One of my favorite works of art in The Metropolitan Museum of Art is the statue of Ugolino and His Sons by the artist Jean-Baptiste Carpeaux. I swim in this thing. I bathe in this thing. I drink of this thing. This thing is life.
Yes, the mastery of the artist is an experience to relish. But this statue has something extra to offer. In the great art wars, some have argued that a backstory is irrelevant to art. They argue that a work of art should stand on it’s own merit. This does that. Ugolino and His Sons need nothing to support them. The story, like all good stories, enhances the beauty of a thing. Tell a story about it and it lives with us.
Talk about a drama, right? Imagine what such a scene must have looked like in reality, and does this not capture mental anguish?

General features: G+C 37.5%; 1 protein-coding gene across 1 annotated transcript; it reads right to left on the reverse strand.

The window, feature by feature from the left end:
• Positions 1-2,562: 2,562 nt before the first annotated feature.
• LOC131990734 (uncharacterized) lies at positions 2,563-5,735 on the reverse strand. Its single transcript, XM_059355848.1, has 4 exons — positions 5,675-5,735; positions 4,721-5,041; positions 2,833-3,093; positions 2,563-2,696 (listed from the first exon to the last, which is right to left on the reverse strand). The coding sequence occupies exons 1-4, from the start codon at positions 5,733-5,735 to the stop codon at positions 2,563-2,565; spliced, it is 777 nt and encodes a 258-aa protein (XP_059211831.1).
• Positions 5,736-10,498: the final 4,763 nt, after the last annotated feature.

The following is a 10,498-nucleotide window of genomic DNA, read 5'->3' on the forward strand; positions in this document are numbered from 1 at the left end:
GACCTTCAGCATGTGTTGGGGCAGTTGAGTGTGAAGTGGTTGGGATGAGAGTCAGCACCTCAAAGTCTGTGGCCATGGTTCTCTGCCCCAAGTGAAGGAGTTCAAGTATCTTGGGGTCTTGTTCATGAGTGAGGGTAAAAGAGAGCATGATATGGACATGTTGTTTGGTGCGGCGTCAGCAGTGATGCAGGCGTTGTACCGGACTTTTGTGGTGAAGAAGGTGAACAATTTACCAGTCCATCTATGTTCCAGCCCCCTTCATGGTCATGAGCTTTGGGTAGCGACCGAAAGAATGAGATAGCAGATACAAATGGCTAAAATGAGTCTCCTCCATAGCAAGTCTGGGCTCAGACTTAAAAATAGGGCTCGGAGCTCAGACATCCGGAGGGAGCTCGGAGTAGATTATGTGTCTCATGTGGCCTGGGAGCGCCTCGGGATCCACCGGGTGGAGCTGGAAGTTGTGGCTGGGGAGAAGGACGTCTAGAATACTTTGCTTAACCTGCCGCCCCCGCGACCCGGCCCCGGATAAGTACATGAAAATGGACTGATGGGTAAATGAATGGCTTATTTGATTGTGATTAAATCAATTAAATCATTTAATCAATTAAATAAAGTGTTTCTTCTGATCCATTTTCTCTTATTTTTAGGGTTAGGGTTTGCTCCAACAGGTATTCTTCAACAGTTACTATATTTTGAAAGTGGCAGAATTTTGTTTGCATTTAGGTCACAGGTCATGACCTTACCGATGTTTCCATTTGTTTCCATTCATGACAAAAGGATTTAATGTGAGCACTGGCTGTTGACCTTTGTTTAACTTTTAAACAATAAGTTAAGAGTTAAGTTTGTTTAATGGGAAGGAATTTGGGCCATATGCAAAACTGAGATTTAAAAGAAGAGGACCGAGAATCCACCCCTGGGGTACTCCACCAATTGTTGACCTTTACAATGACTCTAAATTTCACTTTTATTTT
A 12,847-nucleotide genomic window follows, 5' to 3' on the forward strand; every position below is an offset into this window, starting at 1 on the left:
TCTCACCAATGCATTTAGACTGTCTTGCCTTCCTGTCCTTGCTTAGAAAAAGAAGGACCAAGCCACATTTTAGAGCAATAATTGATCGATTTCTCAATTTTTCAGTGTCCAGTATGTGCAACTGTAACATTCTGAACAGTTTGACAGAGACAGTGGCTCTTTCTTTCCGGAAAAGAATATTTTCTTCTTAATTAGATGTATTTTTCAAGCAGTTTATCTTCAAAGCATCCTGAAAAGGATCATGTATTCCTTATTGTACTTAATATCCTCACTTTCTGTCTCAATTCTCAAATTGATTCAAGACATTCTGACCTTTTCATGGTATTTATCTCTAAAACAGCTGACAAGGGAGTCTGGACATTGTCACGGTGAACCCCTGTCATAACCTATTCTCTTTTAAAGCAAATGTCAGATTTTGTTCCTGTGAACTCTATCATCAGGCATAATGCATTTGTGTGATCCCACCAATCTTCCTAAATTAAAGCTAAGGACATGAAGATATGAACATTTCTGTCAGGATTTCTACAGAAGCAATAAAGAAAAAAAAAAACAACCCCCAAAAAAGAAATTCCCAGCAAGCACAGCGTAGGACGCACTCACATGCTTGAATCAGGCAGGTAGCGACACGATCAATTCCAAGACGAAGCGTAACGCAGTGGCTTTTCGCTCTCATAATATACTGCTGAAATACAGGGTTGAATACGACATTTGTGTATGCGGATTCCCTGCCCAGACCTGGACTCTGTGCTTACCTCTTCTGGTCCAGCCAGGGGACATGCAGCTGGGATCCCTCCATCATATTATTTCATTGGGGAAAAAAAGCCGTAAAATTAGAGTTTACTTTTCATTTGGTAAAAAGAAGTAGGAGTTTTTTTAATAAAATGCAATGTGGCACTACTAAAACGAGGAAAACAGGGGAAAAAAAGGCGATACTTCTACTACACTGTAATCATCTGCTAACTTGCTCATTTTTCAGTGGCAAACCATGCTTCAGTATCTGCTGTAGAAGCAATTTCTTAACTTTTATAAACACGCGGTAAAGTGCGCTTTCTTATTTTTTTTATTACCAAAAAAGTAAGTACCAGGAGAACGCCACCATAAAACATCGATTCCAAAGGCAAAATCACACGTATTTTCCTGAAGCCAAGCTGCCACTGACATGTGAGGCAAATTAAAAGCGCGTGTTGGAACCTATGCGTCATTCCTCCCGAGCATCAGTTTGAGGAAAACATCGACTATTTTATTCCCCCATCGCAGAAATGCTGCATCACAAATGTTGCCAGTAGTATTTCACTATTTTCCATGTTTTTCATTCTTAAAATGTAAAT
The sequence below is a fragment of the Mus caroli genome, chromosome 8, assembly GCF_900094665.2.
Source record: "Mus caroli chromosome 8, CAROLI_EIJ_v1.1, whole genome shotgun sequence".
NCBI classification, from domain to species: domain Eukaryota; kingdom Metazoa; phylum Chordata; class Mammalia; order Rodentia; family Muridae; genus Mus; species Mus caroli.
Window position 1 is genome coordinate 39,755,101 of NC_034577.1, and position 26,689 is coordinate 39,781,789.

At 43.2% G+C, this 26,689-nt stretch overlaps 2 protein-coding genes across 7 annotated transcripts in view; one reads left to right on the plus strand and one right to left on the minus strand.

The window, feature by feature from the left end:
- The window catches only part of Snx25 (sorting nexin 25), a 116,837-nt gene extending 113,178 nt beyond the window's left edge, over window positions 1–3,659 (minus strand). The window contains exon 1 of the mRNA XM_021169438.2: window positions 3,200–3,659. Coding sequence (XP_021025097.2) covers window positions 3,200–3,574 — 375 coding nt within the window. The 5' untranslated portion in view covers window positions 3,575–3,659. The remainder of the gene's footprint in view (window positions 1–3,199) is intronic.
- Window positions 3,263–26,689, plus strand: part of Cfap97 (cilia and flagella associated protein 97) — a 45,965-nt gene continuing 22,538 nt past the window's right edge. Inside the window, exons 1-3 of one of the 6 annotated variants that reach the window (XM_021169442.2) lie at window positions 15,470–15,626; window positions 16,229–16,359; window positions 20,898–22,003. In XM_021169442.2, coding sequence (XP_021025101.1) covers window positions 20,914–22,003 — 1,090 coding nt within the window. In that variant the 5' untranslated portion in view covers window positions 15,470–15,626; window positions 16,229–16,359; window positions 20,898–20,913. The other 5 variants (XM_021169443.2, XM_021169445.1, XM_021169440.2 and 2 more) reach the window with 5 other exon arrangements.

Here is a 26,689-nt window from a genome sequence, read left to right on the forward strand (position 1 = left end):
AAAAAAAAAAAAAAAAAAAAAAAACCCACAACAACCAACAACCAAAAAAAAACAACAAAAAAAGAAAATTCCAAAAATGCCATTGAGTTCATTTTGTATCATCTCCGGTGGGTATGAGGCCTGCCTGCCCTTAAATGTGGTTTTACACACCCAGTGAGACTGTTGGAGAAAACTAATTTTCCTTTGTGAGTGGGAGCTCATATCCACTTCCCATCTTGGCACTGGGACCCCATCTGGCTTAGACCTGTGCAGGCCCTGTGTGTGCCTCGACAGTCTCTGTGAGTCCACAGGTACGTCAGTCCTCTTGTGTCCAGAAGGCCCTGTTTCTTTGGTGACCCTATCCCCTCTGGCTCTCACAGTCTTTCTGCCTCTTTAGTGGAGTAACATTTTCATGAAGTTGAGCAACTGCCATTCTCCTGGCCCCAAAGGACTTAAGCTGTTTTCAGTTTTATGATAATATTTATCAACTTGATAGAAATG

I do want to apologize for the inconsistency in the tones of the photographs. I had a really difficult time with the lighting there and the kids were tired. It’s something I need to learn.
They look to him.
They mourn and plead with him.
Do you see the delicate chiseling? The incredibly fine detail? The shadows being casted?
I hope you can see why this work is one of my favorites. I can walk around it for hours and keep discovering new parts of it that I hadn’t before noticed.
Thanks for visiting The Met with me.